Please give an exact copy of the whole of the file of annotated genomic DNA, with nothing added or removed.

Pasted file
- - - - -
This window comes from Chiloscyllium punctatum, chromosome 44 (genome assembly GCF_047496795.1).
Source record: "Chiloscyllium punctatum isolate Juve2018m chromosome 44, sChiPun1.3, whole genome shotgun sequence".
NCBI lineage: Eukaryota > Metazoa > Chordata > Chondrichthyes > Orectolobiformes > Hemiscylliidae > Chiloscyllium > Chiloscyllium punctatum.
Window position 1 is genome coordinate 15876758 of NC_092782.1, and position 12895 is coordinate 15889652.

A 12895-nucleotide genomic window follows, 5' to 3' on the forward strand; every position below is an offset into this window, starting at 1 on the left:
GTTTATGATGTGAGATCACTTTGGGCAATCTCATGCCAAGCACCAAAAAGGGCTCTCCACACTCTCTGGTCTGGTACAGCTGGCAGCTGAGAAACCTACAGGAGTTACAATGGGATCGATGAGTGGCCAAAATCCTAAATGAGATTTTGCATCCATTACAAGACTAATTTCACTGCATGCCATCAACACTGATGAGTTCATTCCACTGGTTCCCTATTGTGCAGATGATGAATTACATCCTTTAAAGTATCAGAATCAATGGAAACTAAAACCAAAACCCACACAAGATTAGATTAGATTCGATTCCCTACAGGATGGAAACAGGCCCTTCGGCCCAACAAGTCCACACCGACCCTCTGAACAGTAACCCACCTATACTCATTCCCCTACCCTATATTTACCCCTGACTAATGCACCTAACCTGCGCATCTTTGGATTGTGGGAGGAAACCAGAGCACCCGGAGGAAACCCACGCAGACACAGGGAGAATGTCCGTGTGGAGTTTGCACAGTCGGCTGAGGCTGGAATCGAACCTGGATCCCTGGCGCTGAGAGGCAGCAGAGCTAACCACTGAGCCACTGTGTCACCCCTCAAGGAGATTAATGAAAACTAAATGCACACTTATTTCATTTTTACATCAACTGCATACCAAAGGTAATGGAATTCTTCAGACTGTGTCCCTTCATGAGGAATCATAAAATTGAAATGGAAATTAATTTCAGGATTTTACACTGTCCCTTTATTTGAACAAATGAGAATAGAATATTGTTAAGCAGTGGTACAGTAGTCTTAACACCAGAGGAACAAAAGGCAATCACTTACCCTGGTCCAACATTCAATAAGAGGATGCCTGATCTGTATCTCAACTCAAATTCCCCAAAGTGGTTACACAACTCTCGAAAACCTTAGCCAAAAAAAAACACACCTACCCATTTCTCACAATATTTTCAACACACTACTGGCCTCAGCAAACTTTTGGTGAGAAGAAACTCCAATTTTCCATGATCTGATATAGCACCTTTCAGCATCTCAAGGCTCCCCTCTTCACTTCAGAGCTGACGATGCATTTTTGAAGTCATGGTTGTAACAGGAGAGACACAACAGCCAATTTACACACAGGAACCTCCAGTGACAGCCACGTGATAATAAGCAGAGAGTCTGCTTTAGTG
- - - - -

This window comes from Chiloscyllium punctatum, chromosome 44 (genome assembly GCF_047496795.1).
Source record: "Chiloscyllium punctatum isolate Juve2018m chromosome 44, sChiPun1.3, whole genome shotgun sequence".
NCBI lineage: Eukaryota > Metazoa > Chordata > Chondrichthyes > Orectolobiformes > Hemiscylliidae > Chiloscyllium > Chiloscyllium punctatum.
Window position 1 is genome coordinate 15876758 of NC_092782.1, and position 12895 is coordinate 15889652.

A 12895-nucleotide genomic window follows, 5' to 3' on the forward strand; every position below is an offset into this window, starting at 1 on the left:
GTTTATGATGTGAGATCACTTTGGGCAATCTCATGCCAAGCACCAAAAAGGGCTCTCCACACTCTCTGGTCTGGTACAGCTGGCAGCTGAGAAACCTACAGGAGTTACAATGGGATCGATGAGTGGCCAAAATCCTAAATGAGATTTTGCATCCATTACAAGACTAATTTCACTGCATGCCATCAACACTGATGAGTTCATTCCACTGGTTCCCTATTGTGCAGATGATGAATTACATCCTTTAAAGTATCAGAATCAATGGAAACTAAAACCAAAACCCACACAAGATTAGATTAGATTCGATTCCCTACAGGATGGAAACAGGCCCTTCGGCCCAACAAGTCCACACCGACCCTCTGAACAGTAACCCACCTATACTCATTCCCCTACCCTATATTTACCCCTGACTAATGCACCTAACCTGCGCATCTTTGGATTGTGGGAGGAAACCAGAGCACCCGGAGGAAACCCACGCAGACACAGGGAGAATGTCCGTGTGGAGTTTGCACAGTCGGCTGAGGCTGGAATCGAACCTGGATCCCTGGCGCTGAGAGGCAGCAGAGCTAACCACTGAGCCACTGTGTCACCCCTCAAGGAGATTAATGAAAACTAAATGCACACTTATTTCATTTTTACATCAACTGCATACCAAAGGTAATGGAATTCTTCAGACTGTGTCCCTTCATGAGGAATCATAAAATTGAAATGGAAATTAATTTCAGGATTTTACACTGTCCCTTTATTTGAACAAATGAGAATAGAATATTGTTAAGCAGTGGTACAGTAGTCTTAACACCAGAGGAACAAAAGGCAATCACTTACCCTGGTCCAACATTCAATAAGAGGATGCCTGATCTGTATCTCAACTCAAATTCCCCAAAGTGGTTACACAACTCTCGAAAACCTTAGCCAAAAAAAAACACACCTACCCATTTCTCACAATATTTTCAACACACTACTGGCCTCAGCAAACTTTTGGTGAGAAGAAACTCCAATTTTCCATGATCTGATATAGCACCTTTCAGCATCTCAAGGCTCCCCTCTTCACTTCAGAGCTGACGATGCATTTTTGAAGTCATGGTTGTAACAGGAGAGACACAACAGCCAATTTACACACAGGAACCTCCAGTGACAGCCACGTGATAATAAGCAGAGAGTCTGCTTTAGTG